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Antarctic iceberg
REUTERS/Torsten Blackwood/Pool
A crazy idea is sounding less crazy all the time.
PULLING AHEAD

Water shortages could make iceberg delivery routine

By Steve Mollman

Last year, drought-stricken Cape Town almost became the first major city to run out of water. That brought attention to the fact that many other places face a comparable threat, among them Nairobi, Bangalore, and Mexico City. It also led to the serious consideration of a seemingly crazy idea: towing an iceberg from Antarctica to Cape Town to help solve the city’s water crisis.

That idea, which Quartz reported on last July, hasn’t gone away. If anything, the Southern Ice Project, as it’s called, has been fleshed out. More of the logistics behind it were revealed by Bloomberg Businessweek (paywall) this week.

As the publication notes, towing an Antarctic iceberg, which might extend 70-plus stories below the water’s surface, requires a massive net. The Southern Ice Project calls for one that stretches 2 miles (3.2 km) and has ropes made of Dyneema—a supermaterial with neutral buoyancy and unusual strength—measuring 5 inches in diameter. The net costs about $25 million.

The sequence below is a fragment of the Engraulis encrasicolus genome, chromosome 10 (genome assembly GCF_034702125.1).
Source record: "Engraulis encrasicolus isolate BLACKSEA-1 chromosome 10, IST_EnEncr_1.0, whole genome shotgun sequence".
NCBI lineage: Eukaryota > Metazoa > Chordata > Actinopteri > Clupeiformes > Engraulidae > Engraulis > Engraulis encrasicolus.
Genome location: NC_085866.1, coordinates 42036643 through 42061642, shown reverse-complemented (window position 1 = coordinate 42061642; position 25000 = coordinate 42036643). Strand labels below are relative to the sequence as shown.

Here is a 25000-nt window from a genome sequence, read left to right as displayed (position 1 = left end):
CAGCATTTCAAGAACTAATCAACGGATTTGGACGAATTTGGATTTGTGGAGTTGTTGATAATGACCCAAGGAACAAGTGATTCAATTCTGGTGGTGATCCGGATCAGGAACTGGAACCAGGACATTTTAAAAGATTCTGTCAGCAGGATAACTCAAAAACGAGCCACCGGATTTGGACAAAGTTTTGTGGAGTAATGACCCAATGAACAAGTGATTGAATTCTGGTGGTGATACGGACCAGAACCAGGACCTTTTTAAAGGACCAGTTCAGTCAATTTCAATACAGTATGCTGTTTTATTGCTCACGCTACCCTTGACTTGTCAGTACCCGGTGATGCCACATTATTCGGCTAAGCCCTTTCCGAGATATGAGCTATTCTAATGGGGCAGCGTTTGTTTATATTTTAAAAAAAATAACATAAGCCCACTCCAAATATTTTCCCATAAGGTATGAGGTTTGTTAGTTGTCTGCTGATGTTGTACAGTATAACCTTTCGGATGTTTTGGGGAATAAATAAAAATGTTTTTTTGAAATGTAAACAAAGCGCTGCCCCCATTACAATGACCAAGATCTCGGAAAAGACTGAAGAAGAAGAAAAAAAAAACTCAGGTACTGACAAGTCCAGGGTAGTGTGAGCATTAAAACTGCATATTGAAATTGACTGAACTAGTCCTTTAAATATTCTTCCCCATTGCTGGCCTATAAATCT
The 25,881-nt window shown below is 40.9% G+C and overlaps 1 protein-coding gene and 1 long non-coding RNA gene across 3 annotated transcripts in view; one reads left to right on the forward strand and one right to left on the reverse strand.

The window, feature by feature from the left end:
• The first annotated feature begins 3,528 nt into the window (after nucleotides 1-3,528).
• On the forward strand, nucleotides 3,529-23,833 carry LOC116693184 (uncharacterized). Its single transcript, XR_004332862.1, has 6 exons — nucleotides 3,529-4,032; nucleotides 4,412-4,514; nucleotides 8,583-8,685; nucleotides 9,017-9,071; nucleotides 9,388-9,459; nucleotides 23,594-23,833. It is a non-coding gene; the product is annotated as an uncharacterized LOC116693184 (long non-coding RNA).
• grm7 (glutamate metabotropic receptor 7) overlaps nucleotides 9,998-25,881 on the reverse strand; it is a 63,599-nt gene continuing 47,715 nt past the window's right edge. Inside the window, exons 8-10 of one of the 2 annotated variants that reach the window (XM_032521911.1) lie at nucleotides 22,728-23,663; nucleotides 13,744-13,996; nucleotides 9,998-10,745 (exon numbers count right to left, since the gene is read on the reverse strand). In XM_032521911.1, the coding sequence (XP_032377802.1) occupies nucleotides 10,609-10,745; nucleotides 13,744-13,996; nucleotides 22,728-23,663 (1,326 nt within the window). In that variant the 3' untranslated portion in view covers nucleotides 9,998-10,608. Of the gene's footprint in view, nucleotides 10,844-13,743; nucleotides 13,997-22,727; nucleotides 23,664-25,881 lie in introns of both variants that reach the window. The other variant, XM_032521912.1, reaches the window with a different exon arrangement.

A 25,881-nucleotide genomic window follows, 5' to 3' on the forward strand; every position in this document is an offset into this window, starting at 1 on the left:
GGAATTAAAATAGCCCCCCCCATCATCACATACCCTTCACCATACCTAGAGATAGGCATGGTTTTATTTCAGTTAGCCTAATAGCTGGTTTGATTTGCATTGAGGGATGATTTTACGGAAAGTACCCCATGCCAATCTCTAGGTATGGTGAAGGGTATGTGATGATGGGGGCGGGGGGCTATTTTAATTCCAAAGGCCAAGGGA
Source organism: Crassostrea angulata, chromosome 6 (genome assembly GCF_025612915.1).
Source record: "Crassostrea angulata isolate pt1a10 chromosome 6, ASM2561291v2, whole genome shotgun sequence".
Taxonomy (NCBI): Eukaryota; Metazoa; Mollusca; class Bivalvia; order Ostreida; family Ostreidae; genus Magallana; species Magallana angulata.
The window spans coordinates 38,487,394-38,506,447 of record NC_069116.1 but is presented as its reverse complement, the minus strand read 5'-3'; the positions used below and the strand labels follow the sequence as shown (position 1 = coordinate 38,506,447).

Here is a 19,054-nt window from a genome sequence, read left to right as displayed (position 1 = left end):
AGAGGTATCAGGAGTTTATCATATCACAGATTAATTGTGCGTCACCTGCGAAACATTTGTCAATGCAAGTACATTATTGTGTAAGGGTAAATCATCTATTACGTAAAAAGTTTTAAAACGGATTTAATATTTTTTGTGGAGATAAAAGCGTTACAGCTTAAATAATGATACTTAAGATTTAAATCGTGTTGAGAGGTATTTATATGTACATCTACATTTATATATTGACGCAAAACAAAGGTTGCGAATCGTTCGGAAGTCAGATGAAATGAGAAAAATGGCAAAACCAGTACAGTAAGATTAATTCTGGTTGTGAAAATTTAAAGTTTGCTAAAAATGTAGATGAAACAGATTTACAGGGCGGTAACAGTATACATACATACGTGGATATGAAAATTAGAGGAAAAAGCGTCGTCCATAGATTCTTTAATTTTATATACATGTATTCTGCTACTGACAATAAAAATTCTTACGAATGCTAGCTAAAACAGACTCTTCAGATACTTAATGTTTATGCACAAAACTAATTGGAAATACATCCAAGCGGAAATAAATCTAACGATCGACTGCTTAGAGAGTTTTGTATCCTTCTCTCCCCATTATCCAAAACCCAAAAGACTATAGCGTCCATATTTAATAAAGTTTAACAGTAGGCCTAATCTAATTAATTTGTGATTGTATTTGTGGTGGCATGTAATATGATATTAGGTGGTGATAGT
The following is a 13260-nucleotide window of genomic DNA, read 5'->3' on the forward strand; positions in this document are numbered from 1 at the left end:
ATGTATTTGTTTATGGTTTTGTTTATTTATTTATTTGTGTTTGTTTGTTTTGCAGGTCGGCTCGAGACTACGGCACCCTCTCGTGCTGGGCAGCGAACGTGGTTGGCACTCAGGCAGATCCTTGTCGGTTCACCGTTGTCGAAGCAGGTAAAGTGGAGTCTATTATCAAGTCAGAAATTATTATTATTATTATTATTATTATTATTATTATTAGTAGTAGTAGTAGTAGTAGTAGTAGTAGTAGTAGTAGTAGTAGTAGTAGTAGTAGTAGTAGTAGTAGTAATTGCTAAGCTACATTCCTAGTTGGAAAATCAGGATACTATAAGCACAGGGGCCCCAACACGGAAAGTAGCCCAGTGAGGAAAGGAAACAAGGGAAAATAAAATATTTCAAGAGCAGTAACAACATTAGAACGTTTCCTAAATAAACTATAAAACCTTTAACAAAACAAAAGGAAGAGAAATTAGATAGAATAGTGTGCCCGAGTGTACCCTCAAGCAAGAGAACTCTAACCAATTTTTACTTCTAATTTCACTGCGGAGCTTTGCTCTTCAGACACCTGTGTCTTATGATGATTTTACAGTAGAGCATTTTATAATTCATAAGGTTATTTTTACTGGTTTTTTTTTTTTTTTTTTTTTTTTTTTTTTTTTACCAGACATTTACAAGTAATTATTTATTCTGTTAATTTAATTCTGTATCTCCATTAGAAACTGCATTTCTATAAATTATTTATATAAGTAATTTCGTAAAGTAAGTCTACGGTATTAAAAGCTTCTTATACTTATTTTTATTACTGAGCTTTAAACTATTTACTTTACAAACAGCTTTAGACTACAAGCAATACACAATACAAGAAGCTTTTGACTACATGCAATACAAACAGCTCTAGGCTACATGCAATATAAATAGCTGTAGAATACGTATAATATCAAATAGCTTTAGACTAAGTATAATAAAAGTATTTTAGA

Luckily, icebergs from Antarctica tend to be tabular, which makes them easier to tow than the irregularly shaped ones typically produced by the Arctic. Still, there’s nothing easy about dragging a berg weighing 100 million tons or so through the Antarctic Ocean’s high waves.

With that in the mind, the two supertankers pulling it will do so from a mile out, staying 1,000 ft (305 m) apart and crawling ahead at just 1 mile per hour. They in turn will be led by tugboats, which can better steer at low speed.

Getting a berg from Antarctica to Cape Town will also involve catching a ride on different ocean currents. Hitting one wrong could send the journey off course.

Assuming the berg doesn’t break apart en route and the flotilla makes it to Cape Town, another piece of expensive kit will be required, notes Bloomberg: a $22 million geotextile skirt for the underwater portion of the berg, to inhibit melting.

With the complexity, uncertainty, and high prices involved, it’s little wonder the project has critics within the Cape Town government. But the drought-prone city, and others like it, must consider ideas that once seemed crazy. Within a few decades, towing bergs to thirsty cities could be routine.